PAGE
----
5. Smart Fortwo

    Smart Fortwo
    As I’ve said before, if a company has to tell you that its product is smart, that’s a sure sign that it isn’t. The first micro-car on the U.S. market, the Fortwo from Daimler’s Smart division, certainly made a mark . . . which isn’t always a good thing. Suffering from all of the shortcomings mentioned above in the discussion of the Scion iQ, the Fortwo is a bit less bland than its primary competition but it makes up for it by being more garish. The obnoxious two-tone styling doesn’t do it any favors, nor do the up-swept ‘fake eyelash’ headlights. The new marketing slogan from Smart is that the Fortwo is the ‘uncar.’ Indeed. Calling it a car would probably be giving it too much credit.
  6. Honda CR-Z

    Honda CR-Z
    The CR-Z is another one of those hybrids designed entirely to look bad and call attention to itself. Like the Prius, Insight, and other ‘hybrid-only’ models, it sacrifices any chance at a real mass-market appeal by targeting the sanctimonious ‘look at me, I’m an environmentalist’ crowd. Gas/electric hybrids are a fine stop-gap on the way to electric or hydrogen fuel-cell cars, but they aren’t going to catch-on in the broader market until they look decent and are priced reasonably-competitively with their gas-only brethren. Some environmentalists buy these cars thinking it will make a statement about their love for the Earth. It makes a much stronger statement about their lack of discernment.
  7. Mini Coupe

    Mini Coupe
    BMW’s Mini brand rode a wave of nostalgia into the U.S. market a decade ago, and the standard Hardtop models look positively great. They have that perfect balance of retro and modern, and exude a personality all their own. Mini followed-up with the equally great-looking Convertible, the elongated Clubman, and the decidedly less attractive (but not ugly) Countryman SUV. Well the streak couldn’t last forever. New for 2012, Mini has introduced its first positively ugly car: the Mini Coupe. Up to its waist-line it looks fine, but the roof is a comedy of misshapen errors that completely ruins the entire thing. It looks like they bolted it together out of spare parts from completely unrelated cars.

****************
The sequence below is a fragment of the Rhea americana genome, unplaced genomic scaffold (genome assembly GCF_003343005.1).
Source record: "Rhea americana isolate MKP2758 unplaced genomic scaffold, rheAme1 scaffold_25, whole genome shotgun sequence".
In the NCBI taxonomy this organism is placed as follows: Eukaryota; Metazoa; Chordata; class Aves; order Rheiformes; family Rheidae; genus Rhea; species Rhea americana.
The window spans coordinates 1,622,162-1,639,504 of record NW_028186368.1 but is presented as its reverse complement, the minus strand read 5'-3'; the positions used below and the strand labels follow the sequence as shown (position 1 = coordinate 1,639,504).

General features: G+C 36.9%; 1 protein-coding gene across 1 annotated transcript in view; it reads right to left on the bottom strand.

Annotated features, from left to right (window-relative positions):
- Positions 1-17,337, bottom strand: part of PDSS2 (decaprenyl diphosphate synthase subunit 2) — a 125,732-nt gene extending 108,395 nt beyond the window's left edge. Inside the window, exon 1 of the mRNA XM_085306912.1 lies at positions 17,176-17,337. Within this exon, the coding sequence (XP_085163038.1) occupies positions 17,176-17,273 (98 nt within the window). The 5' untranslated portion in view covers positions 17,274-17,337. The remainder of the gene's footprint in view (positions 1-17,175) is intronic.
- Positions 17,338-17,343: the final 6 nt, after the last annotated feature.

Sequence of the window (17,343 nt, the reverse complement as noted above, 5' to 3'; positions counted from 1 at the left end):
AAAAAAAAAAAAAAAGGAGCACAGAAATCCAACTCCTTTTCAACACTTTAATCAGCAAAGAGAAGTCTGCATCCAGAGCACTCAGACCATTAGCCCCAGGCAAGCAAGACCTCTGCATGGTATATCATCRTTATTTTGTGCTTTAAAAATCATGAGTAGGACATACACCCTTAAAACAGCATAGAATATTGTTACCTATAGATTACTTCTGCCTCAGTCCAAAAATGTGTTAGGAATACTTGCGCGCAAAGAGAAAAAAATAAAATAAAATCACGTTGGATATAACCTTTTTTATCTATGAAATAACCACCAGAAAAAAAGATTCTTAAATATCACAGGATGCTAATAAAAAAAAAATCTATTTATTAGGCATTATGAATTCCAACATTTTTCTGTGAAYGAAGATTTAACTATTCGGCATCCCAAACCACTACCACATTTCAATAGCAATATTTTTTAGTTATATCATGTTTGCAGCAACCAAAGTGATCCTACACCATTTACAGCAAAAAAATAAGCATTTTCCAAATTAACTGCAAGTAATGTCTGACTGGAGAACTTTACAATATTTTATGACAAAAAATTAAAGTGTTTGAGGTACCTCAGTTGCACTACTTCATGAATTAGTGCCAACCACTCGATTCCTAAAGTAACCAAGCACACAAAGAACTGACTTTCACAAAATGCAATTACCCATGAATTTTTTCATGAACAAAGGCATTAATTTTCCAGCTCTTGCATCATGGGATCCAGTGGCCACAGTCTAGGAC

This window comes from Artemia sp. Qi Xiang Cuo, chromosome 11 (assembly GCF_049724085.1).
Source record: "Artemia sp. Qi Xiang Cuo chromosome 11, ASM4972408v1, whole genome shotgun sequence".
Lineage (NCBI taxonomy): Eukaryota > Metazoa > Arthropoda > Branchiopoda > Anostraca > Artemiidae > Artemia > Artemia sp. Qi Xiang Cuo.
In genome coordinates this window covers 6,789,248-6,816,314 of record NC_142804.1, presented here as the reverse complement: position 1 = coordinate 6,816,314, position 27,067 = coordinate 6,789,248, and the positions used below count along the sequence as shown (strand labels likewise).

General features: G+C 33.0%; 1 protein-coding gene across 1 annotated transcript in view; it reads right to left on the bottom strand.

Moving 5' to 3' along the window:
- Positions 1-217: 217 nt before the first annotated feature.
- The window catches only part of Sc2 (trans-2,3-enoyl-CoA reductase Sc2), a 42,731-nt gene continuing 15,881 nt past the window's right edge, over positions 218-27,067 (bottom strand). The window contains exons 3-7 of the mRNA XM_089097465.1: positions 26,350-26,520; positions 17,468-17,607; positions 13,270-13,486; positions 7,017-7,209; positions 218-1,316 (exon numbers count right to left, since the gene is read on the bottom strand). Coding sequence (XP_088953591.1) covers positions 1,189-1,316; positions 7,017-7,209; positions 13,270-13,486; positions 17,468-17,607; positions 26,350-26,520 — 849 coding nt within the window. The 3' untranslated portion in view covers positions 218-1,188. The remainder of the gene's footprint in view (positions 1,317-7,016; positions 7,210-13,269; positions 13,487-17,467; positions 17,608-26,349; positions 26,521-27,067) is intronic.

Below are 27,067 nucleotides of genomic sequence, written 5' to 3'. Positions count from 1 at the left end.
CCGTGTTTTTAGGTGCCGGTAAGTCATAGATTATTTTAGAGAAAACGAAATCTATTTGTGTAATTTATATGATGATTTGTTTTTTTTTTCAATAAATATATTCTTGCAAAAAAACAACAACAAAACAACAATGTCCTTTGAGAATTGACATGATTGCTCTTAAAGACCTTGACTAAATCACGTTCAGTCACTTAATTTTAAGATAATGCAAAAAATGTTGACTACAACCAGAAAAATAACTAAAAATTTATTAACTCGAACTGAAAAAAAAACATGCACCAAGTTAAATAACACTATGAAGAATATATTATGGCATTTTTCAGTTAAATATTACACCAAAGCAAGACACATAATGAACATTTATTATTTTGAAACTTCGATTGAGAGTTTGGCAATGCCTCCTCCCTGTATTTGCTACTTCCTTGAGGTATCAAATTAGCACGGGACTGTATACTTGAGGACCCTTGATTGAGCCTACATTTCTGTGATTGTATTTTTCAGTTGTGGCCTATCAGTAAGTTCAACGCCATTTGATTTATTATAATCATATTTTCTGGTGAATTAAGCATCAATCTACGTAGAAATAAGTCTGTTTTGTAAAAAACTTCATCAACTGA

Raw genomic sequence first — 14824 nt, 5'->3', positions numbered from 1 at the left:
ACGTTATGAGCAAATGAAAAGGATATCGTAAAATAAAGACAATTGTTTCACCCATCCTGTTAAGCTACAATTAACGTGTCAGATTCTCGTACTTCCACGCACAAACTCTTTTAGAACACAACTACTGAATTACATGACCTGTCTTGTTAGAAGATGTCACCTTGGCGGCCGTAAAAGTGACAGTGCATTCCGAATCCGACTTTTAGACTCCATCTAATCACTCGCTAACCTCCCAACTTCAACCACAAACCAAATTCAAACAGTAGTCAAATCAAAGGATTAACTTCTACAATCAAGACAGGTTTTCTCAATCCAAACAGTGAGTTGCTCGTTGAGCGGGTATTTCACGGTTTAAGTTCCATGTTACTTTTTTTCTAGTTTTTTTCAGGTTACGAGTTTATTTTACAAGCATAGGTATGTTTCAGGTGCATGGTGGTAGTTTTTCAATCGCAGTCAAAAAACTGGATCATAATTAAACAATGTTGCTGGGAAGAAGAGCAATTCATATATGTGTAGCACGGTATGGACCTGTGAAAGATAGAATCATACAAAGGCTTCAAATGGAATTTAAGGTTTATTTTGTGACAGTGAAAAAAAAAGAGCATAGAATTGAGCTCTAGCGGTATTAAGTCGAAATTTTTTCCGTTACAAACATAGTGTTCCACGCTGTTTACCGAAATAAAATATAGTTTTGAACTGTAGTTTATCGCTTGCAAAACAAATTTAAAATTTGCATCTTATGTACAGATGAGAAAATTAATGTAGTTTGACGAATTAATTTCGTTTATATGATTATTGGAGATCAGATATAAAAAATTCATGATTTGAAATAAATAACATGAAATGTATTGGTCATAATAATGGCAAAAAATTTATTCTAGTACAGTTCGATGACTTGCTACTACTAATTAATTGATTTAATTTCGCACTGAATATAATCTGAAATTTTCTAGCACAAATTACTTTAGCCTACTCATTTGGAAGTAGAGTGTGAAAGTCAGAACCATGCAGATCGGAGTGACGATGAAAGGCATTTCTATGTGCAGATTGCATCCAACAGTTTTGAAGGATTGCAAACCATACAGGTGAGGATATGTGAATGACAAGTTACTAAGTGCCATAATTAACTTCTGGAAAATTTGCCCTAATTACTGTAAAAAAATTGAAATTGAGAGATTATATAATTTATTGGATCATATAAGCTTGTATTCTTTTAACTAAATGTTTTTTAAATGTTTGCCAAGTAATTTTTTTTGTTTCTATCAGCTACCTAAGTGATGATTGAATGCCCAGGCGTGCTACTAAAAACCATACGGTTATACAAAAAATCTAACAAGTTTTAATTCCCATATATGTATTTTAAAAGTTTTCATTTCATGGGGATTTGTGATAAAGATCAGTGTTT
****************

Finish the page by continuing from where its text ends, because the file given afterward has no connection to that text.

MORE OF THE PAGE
8. Nissan Cube

    Nissan Cube
    Named for the most symmetric of shapes, you would think they at least could have made the Cube symmetrical. No, instead it looks different from each side and completely lopsided from the rear. Humans are naturally attracted to symmetry in a mate, and we are attracted the same way to symmetry in cars. The Cube, therefore, attacks our most base stylistic instincts. It is another fine example of a car company trying so hard to appeal to the young, hip, trendy customer that it instead attracts only elderly consumers who are desperate to appear young, hip, and trendy.
  9. Mitsubishi i-MiEV

    Mitsubishi i-MiEV
    New for 2012, the Mitsubishi i-MiEV will be the third mass-market electric car in the United States, following the market-leading Nissan Leaf and the grossly-overpriced (and technically not-fully-electric) Chevrolet Volt. While the Leaf and Volt both look okay, despite a bit of the standard ‘Earth-car’ garishness, the i-MiEV breaks with tradition and brings a down-right ugly electric car to the masses. It makes up for its un-attractiveness (a bit) by being about $6,000 less than the Leaf, but it only goes 60 miles to a charge (compared to the Leaf’s 100 and the Volt’s 40 [before its gas 'range extender' kicks in]). Mitsubishi could have had a long-overdue hit for its beleaguered North American division with a good-looking, affordable electric car. Is this really the best they have to offer?